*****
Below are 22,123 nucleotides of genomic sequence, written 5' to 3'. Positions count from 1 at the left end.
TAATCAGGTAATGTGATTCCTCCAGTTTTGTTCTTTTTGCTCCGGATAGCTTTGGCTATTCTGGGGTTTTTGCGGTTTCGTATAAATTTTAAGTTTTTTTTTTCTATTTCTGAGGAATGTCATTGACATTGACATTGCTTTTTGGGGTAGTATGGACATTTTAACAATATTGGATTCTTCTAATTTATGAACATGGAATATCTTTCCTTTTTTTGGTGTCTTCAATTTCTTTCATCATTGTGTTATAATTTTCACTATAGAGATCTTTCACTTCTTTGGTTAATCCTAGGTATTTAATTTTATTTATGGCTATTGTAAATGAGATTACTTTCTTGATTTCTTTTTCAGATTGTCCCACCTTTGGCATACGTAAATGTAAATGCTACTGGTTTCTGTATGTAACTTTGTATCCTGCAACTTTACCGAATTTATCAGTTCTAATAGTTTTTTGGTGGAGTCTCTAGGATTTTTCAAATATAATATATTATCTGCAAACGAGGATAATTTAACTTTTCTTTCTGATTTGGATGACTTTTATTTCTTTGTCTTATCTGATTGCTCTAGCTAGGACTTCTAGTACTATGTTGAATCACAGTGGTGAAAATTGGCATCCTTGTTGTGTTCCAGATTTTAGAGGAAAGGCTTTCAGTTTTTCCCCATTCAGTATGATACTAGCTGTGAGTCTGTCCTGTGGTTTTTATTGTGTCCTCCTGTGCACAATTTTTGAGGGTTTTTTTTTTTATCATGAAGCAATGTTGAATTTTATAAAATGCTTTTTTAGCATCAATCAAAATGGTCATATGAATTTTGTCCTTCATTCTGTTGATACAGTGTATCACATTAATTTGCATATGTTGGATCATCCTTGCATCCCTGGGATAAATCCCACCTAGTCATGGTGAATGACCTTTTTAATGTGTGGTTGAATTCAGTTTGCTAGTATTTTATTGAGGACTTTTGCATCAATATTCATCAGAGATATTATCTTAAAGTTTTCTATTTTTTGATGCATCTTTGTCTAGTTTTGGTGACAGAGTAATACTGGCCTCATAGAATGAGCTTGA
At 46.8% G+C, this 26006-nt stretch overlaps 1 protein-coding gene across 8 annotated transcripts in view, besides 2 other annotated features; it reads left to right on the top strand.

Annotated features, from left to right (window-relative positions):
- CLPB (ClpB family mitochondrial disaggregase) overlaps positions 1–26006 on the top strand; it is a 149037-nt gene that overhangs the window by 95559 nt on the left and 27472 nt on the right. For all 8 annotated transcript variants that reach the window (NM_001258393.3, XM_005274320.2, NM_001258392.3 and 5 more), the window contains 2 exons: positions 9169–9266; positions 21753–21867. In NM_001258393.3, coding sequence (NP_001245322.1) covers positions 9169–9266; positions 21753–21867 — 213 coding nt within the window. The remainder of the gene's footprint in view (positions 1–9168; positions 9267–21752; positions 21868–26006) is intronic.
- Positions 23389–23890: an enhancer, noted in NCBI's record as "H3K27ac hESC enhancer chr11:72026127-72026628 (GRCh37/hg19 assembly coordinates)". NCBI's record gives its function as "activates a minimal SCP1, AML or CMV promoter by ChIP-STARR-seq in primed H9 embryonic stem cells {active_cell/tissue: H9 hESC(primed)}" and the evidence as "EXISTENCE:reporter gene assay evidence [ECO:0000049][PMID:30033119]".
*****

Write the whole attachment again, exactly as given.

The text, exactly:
Below are 22,123 nucleotides of genomic sequence, written 5' to 3'. Positions count from 1 at the left end.
TAATCAGGTAATGTGATTCCTCCAGTTTTGTTCTTTTTGCTCCGGATAGCTTTGGCTATTCTGGGGTTTTTGCGGTTTCGTATAAATTTTAAGTTTTTTTTTTCTATTTCTGAGGAATGTCATTGACATTGACATTGCTTTTTGGGGTAGTATGGACATTTTAACAATATTGGATTCTTCTAATTTATGAACATGGAATATCTTTCCTTTTTTTGGTGTCTTCAATTTCTTTCATCATTGTGTTATAATTTTCACTATAGAGATCTTTCACTTCTTTGGTTAATCCTAGGTATTTAATTTTATTTATGGCTATTGTAAATGAGATTACTTTCTTGATTTCTTTTTCAGATTGTCCCACCTTTGGCATACGTAAATGTAAATGCTACTGGTTTCTGTATGTAACTTTGTATCCTGCAACTTTACCGAATTTATCAGTTCTAATAGTTTTTTGGTGGAGTCTCTAGGATTTTTCAAATATAATATATTATCTGCAAACGAGGATAATTTAACTTTTCTTTCTGATTTGGATGACTTTTATTTCTTTGTCTTATCTGATTGCTCTAGCTAGGACTTCTAGTACTATGTTGAATCACAGTGGTGAAAATTGGCATCCTTGTTGTGTTCCAGATTTTAGAGGAAAGGCTTTCAGTTTTTCCCCATTCAGTATGATACTAGCTGTGAGTCTGTCCTGTGGTTTTTATTGTGTCCTCCTGTGCACAATTTTTGAGGGTTTTTTTTTTTATCATGAAGCAATGTTGAATTTTATAAAATGCTTTTTTAGCATCAATCAAAATGGTCATATGAATTTTGTCCTTCATTCTGTTGATACAGTGTATCACATTAATTTGCATATGTTGGATCATCCTTGCATCCCTGGGATAAATCCCACCTAGTCATGGTGAATGACCTTTTTAATGTGTGGTTGAATTCAGTTTGCTAGTATTTTATTGAGGACTTTTGCATCAATATTCATCAGAGATATTATCTTAAAGTTTTCTATTTTTTGATGCATCTTTGTCTAGTTTTGGTGACAGAGTAATACTGGCCTCATAGAATGAGCTTGA
At 46.8% G+C, this 26006-nt stretch overlaps 1 protein-coding gene across 8 annotated transcripts in view, besides 2 other annotated features; it reads left to right on the top strand.

Annotated features, from left to right (window-relative positions):
- CLPB (ClpB family mitochondrial disaggregase) overlaps positions 1–26006 on the top strand; it is a 149037-nt gene that overhangs the window by 95559 nt on the left and 27472 nt on the right. For all 8 annotated transcript variants that reach the window (NM_001258393.3, XM_005274320.2, NM_001258392.3 and 5 more), the window contains 2 exons: positions 9169–9266; positions 21753–21867. In NM_001258393.3, coding sequence (NP_001245322.1) covers positions 9169–9266; positions 21753–21867 — 213 coding nt within the window. The remainder of the gene's footprint in view (positions 1–9168; positions 9267–21752; positions 21868–26006) is intronic.
- Positions 23389–23890: an enhancer, noted in NCBI's record as "H3K27ac hESC enhancer chr11:72026127-72026628 (GRCh37/hg19 assembly coordinates)". NCBI's record gives its function as "activates a minimal SCP1, AML or CMV promoter by ChIP-STARR-seq in primed H9 embryonic stem cells {active_cell/tissue: H9 hESC(primed)}" and the evidence as "EXISTENCE:reporter gene assay evidence [ECO:0000049][PMID:30033119]".